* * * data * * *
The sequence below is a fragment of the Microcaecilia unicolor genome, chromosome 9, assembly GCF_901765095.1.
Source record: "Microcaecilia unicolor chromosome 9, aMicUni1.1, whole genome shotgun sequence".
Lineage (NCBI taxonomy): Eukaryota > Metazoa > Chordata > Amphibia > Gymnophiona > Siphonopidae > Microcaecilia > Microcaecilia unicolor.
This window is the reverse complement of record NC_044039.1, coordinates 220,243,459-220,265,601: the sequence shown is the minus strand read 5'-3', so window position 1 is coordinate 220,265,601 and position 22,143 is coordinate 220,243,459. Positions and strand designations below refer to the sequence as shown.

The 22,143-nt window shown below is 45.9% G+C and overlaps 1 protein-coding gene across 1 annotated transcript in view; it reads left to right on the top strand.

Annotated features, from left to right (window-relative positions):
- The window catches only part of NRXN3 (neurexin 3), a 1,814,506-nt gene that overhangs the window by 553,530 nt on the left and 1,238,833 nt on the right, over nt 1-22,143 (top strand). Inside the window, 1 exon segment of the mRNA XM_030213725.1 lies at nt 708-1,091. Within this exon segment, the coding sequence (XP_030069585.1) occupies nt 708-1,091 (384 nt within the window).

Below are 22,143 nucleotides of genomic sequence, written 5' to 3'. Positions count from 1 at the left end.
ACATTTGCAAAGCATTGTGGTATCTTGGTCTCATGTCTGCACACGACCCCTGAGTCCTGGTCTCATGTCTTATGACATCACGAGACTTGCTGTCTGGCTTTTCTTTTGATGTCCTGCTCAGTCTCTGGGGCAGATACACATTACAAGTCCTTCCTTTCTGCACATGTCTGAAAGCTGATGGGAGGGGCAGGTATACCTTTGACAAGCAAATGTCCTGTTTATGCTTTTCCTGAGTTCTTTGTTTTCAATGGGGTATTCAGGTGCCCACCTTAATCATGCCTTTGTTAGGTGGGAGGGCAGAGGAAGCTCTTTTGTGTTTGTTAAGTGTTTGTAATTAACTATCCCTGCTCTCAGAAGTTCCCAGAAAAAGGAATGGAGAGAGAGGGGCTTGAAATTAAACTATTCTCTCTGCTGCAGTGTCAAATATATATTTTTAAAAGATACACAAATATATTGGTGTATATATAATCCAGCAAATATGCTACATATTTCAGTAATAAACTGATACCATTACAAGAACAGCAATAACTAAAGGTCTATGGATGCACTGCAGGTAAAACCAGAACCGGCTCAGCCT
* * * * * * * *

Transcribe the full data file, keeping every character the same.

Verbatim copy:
The sequence below is a fragment of the Microcaecilia unicolor genome, chromosome 9, assembly GCF_901765095.1.
Source record: "Microcaecilia unicolor chromosome 9, aMicUni1.1, whole genome shotgun sequence".
Lineage (NCBI taxonomy): Eukaryota > Metazoa > Chordata > Amphibia > Gymnophiona > Siphonopidae > Microcaecilia > Microcaecilia unicolor.
This window is the reverse complement of record NC_044039.1, coordinates 220,243,459-220,265,601: the sequence shown is the minus strand read 5'-3', so window position 1 is coordinate 220,265,601 and position 22,143 is coordinate 220,243,459. Positions and strand designations below refer to the sequence as shown.

The 22,143-nt window shown below is 45.9% G+C and overlaps 1 protein-coding gene across 1 annotated transcript in view; it reads left to right on the top strand.

Annotated features, from left to right (window-relative positions):
- The window catches only part of NRXN3 (neurexin 3), a 1,814,506-nt gene that overhangs the window by 553,530 nt on the left and 1,238,833 nt on the right, over nt 1-22,143 (top strand). Inside the window, 1 exon segment of the mRNA XM_030213725.1 lies at nt 708-1,091. Within this exon segment, the coding sequence (XP_030069585.1) occupies nt 708-1,091 (384 nt within the window).

Below are 22,143 nucleotides of genomic sequence, written 5' to 3'. Positions count from 1 at the left end.
ACATTTGCAAAGCATTGTGGTATCTTGGTCTCATGTCTGCACACGACCCCTGAGTCCTGGTCTCATGTCTTATGACATCACGAGACTTGCTGTCTGGCTTTTCTTTTGATGTCCTGCTCAGTCTCTGGGGCAGATACACATTACAAGTCCTTCCTTTCTGCACATGTCTGAAAGCTGATGGGAGGGGCAGGTATACCTTTGACAAGCAAATGTCCTGTTTATGCTTTTCCTGAGTTCTTTGTTTTCAATGGGGTATTCAGGTGCCCACCTTAATCATGCCTTTGTTAGGTGGGAGGGCAGAGGAAGCTCTTTTGTGTTTGTTAAGTGTTTGTAATTAACTATCCCTGCTCTCAGAAGTTCCCAGAAAAAGGAATGGAGAGAGAGGGGCTTGAAATTAAACTATTCTCTCTGCTGCAGTGTCAAATATATATTTTTAAAAGATACACAAATATATTGGTGTATATATAATCCAGCAAATATGCTACATATTTCAGTAATAAACTGATACCATTACAAGAACAGCAATAACTAAAGGTCTATGGATGCACTGCAGGTAAAACCAGAACCGGCTCAGCCT